A Cheshire dad says taking a bowel cancer screening test that dropped on his doorstep was like a “winning lottery ticket” after it saved his life.
Steve Hollington, 58, was diagnosed with stage three cancer last year despite having no symptoms.
The cruise ship singer had completed a bowel screening known as the faecal immunochemical test, which can be done at home and then sent off.
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He’s now encouraging others to be take the test, which detects small amounts of blood in poo that would not be visible.
Dad-of-two Steve, of Warrington, said: “It’s a no-brainer for me. I had no symptoms, I would have carried on not knowing had I have not taken the test, and leaving it so long would have almost certainly been too late to receive the treatment I have.
“Taking the bowel screening kit has saved my life, and potentially given me 20 more years to live it.”
Shortly after returning the completed kit, the NHS contacted Steve to say further investigation was required.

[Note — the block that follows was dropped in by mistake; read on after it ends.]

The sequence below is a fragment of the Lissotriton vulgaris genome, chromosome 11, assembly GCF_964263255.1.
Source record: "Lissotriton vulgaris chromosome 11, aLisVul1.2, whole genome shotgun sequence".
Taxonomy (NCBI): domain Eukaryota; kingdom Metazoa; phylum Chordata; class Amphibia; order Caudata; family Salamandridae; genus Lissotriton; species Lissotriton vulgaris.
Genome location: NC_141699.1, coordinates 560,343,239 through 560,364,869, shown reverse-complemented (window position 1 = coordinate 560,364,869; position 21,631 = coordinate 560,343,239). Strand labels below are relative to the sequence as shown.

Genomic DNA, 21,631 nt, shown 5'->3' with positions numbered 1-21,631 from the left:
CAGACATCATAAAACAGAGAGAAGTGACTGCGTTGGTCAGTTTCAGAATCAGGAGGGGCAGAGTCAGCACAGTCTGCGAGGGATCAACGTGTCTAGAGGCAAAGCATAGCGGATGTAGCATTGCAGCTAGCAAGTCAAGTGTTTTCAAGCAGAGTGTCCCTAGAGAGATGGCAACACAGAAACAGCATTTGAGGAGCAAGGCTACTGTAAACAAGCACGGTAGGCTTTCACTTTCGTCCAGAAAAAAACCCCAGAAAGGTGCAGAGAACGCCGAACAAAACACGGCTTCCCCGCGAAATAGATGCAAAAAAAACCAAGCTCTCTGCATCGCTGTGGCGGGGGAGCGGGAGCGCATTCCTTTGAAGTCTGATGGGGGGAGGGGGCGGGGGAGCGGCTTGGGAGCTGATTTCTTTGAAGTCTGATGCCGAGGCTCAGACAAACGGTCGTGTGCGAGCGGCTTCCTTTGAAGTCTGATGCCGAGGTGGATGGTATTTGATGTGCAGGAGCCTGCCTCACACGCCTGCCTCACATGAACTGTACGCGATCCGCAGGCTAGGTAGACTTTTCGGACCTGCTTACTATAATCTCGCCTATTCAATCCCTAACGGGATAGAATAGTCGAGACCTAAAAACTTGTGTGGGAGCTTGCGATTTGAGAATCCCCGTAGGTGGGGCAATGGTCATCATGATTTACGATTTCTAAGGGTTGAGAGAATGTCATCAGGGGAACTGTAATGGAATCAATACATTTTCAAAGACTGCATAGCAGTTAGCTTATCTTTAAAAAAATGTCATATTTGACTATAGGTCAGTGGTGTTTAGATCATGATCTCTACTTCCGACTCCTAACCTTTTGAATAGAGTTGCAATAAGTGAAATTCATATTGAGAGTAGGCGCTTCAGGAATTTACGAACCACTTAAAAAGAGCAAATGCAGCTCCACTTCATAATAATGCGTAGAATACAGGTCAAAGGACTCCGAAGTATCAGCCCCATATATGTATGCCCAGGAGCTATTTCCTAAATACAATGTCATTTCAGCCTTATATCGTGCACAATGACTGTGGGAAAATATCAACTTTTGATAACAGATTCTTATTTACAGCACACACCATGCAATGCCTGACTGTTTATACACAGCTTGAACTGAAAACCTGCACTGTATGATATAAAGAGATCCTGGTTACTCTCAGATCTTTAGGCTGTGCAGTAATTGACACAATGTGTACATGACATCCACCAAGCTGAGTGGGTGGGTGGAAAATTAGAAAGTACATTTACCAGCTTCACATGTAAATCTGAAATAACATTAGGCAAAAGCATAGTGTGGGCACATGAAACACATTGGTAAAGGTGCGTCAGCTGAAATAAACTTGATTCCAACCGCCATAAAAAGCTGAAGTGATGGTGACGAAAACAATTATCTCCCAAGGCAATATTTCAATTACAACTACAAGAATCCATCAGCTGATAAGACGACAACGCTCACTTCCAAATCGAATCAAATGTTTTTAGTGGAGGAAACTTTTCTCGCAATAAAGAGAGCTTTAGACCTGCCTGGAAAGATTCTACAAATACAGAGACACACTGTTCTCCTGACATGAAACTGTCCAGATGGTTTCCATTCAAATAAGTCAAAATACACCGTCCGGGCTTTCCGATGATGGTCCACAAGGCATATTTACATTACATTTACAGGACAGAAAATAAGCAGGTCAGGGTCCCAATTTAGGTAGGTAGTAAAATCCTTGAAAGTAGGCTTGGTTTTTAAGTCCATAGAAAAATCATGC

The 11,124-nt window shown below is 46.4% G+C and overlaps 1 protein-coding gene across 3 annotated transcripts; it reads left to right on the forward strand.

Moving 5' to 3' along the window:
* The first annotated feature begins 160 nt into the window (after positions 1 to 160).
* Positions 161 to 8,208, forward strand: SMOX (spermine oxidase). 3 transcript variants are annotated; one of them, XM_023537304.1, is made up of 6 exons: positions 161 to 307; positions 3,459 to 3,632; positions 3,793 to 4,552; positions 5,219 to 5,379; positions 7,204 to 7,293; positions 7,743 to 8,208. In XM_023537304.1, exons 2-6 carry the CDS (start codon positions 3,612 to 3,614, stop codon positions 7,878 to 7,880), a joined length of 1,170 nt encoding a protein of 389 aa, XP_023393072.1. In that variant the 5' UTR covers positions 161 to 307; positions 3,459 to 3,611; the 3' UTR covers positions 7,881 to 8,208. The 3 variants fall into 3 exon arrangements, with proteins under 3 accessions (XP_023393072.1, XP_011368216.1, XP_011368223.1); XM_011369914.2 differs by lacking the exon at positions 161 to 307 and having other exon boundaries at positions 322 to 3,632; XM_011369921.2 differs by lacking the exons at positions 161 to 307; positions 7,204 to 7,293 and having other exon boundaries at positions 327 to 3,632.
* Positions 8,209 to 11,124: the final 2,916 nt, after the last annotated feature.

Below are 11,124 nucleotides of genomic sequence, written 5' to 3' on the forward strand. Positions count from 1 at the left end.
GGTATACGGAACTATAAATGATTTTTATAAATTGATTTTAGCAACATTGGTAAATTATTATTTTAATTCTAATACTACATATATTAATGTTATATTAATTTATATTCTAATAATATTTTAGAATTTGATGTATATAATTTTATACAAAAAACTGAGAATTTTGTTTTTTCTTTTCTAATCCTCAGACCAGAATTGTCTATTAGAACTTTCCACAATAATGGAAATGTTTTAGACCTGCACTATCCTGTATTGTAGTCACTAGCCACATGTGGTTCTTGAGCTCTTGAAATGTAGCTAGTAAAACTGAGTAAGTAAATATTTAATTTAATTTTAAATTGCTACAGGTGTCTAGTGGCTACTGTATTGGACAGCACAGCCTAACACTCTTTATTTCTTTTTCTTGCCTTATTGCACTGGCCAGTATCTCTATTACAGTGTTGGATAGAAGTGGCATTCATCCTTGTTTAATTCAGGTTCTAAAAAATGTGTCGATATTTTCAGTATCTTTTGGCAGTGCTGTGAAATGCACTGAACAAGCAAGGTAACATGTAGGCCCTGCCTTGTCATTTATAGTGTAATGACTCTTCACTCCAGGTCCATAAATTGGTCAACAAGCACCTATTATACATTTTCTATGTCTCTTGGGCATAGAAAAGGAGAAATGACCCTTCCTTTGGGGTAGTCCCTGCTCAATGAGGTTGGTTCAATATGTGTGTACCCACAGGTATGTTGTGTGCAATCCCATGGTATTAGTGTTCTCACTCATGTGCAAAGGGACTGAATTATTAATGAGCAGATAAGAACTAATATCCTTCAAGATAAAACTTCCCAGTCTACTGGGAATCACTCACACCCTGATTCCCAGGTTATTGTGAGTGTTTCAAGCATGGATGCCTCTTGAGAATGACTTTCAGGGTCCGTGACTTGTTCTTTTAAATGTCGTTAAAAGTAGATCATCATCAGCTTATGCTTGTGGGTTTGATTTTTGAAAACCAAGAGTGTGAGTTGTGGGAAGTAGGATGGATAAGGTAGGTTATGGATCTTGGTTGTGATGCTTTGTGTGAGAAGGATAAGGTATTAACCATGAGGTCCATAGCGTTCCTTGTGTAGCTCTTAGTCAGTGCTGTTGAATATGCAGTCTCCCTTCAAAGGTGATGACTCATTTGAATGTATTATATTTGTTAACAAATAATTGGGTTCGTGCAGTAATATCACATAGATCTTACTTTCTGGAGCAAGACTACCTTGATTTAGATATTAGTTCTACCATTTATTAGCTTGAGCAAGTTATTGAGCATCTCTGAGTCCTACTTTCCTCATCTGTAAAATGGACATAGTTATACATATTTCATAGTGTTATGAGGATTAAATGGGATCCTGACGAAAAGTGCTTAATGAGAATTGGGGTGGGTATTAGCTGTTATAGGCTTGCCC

After a colonoscopy, two tumours were found in his bowel, which Steve says ‘completely took me by surprise as I didn’t have a single symptom’.
Steve underwent surgery on his bowel in December, just weeks after his diagnosis, and was fitted with a stoma post-surgery to allow his bowel to heal.
He had 18 lymph nodes removed and is halfway through a three-month course of chemotherapy.
Steve added: “There were some really worrying and emotional times, but I’ve tried to remain positive.
“I feel like I’m over the worst parts of it, the surgery has removed the tumours, the chemotherapy will hopefully mop up any of the cancerous cells and after the course has finished, hopefully I will be able to have a stoma reversal.”
Everyone aged 60 to 74 years who is registered with a GP and lives in England is automatically sent an NHS bowel cancer screening kit every 2 years.
But the programme is also being expanded by the NHS to include people under 60.
Around 70 per cent of people return their completed test kits, which experts fear means many may miss a diagnosis.
Dr Michael Gregory, medical director for NHS England North West, urged people to complete the test and return it as soon as they receive it.
He said: “Catching bowel cancer before it spreads can reduce the risk of dying and make treatment so much more manageable.
“The FIT kit is a vital part of our screening programme, so I’d urge anyone who has received a kit but has yet to return it to not put it off.”
Steve, who performs as an Elton John tribute act, has reworked the star’s classic Your Song to help raise awareness of bowel cancer screening.
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